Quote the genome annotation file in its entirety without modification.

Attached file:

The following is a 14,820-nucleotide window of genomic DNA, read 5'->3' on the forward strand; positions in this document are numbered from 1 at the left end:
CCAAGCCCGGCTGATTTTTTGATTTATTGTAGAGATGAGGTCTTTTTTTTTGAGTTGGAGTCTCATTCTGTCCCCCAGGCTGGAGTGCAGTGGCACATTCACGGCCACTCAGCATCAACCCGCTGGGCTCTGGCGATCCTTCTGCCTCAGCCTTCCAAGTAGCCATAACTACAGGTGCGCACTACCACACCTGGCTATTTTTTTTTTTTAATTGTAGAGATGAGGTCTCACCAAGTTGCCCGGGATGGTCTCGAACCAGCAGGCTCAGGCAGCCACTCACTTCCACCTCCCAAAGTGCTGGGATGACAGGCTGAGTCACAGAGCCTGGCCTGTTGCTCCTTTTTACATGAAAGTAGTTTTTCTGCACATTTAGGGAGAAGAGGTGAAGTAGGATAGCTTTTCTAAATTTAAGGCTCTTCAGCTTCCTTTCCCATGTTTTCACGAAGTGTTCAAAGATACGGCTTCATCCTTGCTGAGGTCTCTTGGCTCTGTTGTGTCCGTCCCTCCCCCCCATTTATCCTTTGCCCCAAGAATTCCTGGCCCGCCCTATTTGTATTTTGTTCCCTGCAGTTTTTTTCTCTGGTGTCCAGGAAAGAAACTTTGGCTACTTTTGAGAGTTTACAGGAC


The following is a 14,820-nucleotide window of genomic DNA, read 5'->3' on the forward strand; positions in this document are numbered from 1 at the left end:
CCAAGCCCGGCTGATTTTTTGATTTATTGTAGAGATGAGGTCTTTTTTTTTGAGTTGGAGTCTCATTCTGTCCCCCAGGCTGGAGTGCAGTGGCACATTCACGGCCACTCAGCATCAACCCGCTGGGCTCTGGCGATCCTTCTGCCTCAGCCTTCCAAGTAGCCATAACTACAGGTGCGCACTACCACACCTGGCTATTTTTTTTTTTTAATTGTAGAGATGAGGTCTCACCAAGTTGCCCGGGATGGTCTCGAACCAGCAGGCTCAGGCAGCCACTCACTTCCACCTCCCAAAGTGCTGGGATGACAGGCTGAGTCACAGAGCCTGGCCTGTTGCTCCTTTTTACATGAAAGTAGTTTTTCTGCACATTTAGGGAGAAGAGGTGAAGTAGGATAGCTTTTCTAAATTTAAGGCTCTTCAGCTTCCTTTCCCATGTTTTCACGAAGTGTTCAAAGATACGGCTTCATCCTTGCTGAGGTCTCTTGGCTCTGTTGTGTCCGTCCCTCCCCCCCATTTATCCTTTGCCCCAAGAATTCCTGGCCCGCCCTATTTGTATTTTGTTCCCTGCAGTTTTTTTCTCTGGTGTCCAGGAAAGAAACTTTGGCTACTTTTGAGAGTTTACAGGAC